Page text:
Reporter John Kalish says “professional Jewish athletes are eagerly embraced” by the Jewish media, “because they refute the stereotype of the Jew as weakling or nerd.” (Of course, we bloggers might argue that we embrace them because they are our way into talking about sports, a welcome break from political conflict.) Whatever the deeper motivation, football player-turned-Orthodox Jew-turned-motivational speaker Alan “Shlomo” Veingrad was inducted into the National Jewish Sports Hall of Fame over the weekend. Kalish, a Vox Tablet contributor, reported on Veingrad’s second career for National Public Radio’s show Only a Game.

Maybe because Veingrad had long left any connection to his religion behind—as he says in one of his engagements, his bar mitzvah was his “exit out of Judaism”—he wasn’t creeped out when a stranger named Lou Weinstein called him out of the blue while he was playing for the Green Bay Packers in the 1980s. Rather, he went with the guy to High Holiday services and, says Kalish, Weinstein “instilled in him an obligation Jews have to reach out to their fellow Jews.” By the time he got transferred to the Dallas Cowboys in 1991, Veingrad went eagerly, hoping there he would “have a better chance at finding a Jewish wife.”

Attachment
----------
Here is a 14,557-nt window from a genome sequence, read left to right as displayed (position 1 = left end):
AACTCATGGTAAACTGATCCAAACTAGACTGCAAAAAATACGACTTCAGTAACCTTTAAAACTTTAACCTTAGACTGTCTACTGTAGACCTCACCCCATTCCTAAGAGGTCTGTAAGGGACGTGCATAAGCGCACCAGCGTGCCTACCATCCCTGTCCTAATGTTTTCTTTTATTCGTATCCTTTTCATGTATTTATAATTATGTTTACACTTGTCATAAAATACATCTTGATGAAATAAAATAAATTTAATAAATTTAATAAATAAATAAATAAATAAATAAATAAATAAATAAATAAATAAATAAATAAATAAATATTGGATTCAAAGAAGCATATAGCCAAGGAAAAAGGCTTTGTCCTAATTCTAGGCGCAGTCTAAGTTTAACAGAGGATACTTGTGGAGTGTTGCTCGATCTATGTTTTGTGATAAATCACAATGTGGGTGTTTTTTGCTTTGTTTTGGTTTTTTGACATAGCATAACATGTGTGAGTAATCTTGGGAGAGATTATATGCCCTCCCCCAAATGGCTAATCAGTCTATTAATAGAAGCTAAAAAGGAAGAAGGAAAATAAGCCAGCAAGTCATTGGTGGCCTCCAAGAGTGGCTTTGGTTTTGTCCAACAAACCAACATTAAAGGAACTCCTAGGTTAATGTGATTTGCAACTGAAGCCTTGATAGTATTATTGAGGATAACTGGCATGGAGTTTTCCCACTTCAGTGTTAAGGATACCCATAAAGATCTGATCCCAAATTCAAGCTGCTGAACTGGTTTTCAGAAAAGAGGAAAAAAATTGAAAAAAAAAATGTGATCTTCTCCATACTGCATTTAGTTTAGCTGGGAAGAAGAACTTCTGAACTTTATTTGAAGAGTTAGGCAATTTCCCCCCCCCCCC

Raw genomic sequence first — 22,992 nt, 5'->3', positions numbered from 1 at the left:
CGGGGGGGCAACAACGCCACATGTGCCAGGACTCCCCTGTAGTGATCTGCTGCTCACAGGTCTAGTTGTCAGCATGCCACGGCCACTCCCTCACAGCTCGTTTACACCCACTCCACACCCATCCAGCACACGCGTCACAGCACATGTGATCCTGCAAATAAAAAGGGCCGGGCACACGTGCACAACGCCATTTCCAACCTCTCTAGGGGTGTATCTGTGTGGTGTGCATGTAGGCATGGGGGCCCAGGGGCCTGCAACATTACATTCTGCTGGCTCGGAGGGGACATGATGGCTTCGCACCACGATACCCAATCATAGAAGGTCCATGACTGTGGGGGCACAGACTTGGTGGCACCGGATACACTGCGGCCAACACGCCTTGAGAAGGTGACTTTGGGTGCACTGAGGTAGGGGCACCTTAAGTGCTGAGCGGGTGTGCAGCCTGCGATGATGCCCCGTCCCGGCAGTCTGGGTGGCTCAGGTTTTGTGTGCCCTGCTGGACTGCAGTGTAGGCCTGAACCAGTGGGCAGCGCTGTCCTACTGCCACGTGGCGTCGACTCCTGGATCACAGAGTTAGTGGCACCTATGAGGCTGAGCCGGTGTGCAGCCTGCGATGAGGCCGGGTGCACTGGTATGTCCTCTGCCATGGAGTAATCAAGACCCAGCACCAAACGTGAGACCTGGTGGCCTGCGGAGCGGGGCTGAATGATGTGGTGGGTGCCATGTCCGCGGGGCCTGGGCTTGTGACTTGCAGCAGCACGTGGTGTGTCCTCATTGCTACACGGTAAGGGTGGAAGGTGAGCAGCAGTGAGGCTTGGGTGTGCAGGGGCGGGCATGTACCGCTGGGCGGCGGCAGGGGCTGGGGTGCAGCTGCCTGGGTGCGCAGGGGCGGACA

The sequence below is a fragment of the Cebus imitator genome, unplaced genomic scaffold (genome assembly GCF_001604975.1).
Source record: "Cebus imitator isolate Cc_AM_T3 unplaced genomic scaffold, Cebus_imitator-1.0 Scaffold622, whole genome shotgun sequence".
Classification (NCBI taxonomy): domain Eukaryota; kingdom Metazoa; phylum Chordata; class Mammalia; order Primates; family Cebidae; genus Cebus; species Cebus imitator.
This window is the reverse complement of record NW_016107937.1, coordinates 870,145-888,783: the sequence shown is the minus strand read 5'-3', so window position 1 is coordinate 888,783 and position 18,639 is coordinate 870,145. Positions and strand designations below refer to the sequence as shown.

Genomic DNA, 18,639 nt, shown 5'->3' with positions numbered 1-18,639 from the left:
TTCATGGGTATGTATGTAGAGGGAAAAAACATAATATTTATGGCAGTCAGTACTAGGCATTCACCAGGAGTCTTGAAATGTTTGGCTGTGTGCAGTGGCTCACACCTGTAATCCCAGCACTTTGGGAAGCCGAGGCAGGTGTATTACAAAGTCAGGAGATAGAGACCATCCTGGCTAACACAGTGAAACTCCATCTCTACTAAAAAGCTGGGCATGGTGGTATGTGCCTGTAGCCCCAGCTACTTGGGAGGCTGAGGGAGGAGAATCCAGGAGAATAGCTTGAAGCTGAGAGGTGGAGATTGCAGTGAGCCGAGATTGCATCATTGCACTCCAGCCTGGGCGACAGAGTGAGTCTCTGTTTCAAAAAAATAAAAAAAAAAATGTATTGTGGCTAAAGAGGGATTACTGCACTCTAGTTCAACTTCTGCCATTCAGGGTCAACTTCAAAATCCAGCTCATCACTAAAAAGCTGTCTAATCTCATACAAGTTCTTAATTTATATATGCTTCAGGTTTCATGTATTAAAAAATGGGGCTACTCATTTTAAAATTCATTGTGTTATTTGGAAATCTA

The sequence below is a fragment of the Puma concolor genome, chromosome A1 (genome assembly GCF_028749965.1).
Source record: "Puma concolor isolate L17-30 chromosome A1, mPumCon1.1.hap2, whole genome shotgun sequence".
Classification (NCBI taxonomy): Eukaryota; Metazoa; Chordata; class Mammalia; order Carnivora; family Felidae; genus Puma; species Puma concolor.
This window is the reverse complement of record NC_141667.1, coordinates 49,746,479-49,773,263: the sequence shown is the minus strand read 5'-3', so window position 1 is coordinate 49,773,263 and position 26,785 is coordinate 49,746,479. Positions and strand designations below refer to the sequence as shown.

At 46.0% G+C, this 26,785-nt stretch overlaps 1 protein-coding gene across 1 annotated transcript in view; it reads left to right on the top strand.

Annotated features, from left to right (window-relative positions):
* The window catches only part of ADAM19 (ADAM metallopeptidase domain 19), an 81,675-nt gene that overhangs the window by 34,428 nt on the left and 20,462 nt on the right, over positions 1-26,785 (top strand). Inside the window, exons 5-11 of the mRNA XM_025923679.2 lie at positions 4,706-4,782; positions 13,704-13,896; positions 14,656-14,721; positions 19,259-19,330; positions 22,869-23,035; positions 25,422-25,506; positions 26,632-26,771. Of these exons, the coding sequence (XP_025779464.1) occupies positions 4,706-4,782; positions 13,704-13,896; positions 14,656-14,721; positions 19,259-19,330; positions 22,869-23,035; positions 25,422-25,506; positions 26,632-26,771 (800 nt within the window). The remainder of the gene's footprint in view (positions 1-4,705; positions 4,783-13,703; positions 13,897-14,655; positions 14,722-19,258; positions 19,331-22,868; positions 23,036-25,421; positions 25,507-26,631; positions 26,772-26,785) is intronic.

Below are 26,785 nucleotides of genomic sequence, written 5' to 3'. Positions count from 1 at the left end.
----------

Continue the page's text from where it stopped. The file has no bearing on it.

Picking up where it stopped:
“If he wasn’t 6’5″ and dressed in a conservative business suit,” says Kalish of Veingrad, “he might be mistaken for a member of ZZ Top because his beard is that long.” More interesting to us is the fact that, as Kalish reports, Veingrad’s mother “altered his football resume” to give him a better time on the 50 yard dash and help him get onto the team at East Texas State. What Kalish calls “this ‘by any means necessary’ spirit,” reminds us of the good old days when the family would gather to “help” with someone’s school assignment or college application. We can only hope Veingrad inspires his fellow Jews to keep up the tradition.

Alan Veingrad [Only a Game]